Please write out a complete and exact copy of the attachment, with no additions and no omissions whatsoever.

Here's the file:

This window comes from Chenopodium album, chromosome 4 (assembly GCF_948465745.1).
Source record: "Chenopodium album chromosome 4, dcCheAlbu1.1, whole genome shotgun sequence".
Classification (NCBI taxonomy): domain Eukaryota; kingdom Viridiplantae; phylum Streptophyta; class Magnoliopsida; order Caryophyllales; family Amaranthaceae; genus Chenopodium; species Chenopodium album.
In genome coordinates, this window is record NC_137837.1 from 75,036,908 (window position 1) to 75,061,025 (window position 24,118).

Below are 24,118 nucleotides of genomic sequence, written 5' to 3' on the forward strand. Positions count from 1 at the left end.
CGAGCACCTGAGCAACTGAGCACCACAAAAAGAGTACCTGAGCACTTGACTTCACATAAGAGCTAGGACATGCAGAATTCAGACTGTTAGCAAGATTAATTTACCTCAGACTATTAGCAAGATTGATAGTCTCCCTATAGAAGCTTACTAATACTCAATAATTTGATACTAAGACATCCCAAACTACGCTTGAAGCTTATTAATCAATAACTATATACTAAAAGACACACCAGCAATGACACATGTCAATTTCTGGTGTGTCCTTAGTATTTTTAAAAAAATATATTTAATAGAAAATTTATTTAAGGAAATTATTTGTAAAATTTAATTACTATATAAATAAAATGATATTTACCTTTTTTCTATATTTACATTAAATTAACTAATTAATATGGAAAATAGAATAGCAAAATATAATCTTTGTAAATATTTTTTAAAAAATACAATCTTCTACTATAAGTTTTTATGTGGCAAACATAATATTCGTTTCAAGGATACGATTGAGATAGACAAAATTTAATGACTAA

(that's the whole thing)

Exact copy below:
This window comes from Chenopodium album, chromosome 4 (assembly GCF_948465745.1).
Source record: "Chenopodium album chromosome 4, dcCheAlbu1.1, whole genome shotgun sequence".
Classification (NCBI taxonomy): domain Eukaryota; kingdom Viridiplantae; phylum Streptophyta; class Magnoliopsida; order Caryophyllales; family Amaranthaceae; genus Chenopodium; species Chenopodium album.
In genome coordinates, this window is record NC_137837.1 from 75,036,908 (window position 1) to 75,061,025 (window position 24,118).

Below are 24,118 nucleotides of genomic sequence, written 5' to 3' on the forward strand. Positions count from 1 at the left end.
CGAGCACCTGAGCAACTGAGCACCACAAAAAGAGTACCTGAGCACTTGACTTCACATAAGAGCTAGGACATGCAGAATTCAGACTGTTAGCAAGATTAATTTACCTCAGACTATTAGCAAGATTGATAGTCTCCCTATAGAAGCTTACTAATACTCAATAATTTGATACTAAGACATCCCAAACTACGCTTGAAGCTTATTAATCAATAACTATATACTAAAAGACACACCAGCAATGACACATGTCAATTTCTGGTGTGTCCTTAGTATTTTTAAAAAAATATATTTAATAGAAAATTTATTTAAGGAAATTATTTGTAAAATTTAATTACTATATAAATAAAATGATATTTACCTTTTTTCTATATTTACATTAAATTAACTAATTAATATGGAAAATAGAATAGCAAAATATAATCTTTGTAAATATTTTTTAAAAAATACAATCTTCTACTATAAGTTTTTATGTGGCAAACATAATATTCGTTTCAAGGATACGATTGAGATAGACAAAATTTAATGACTAA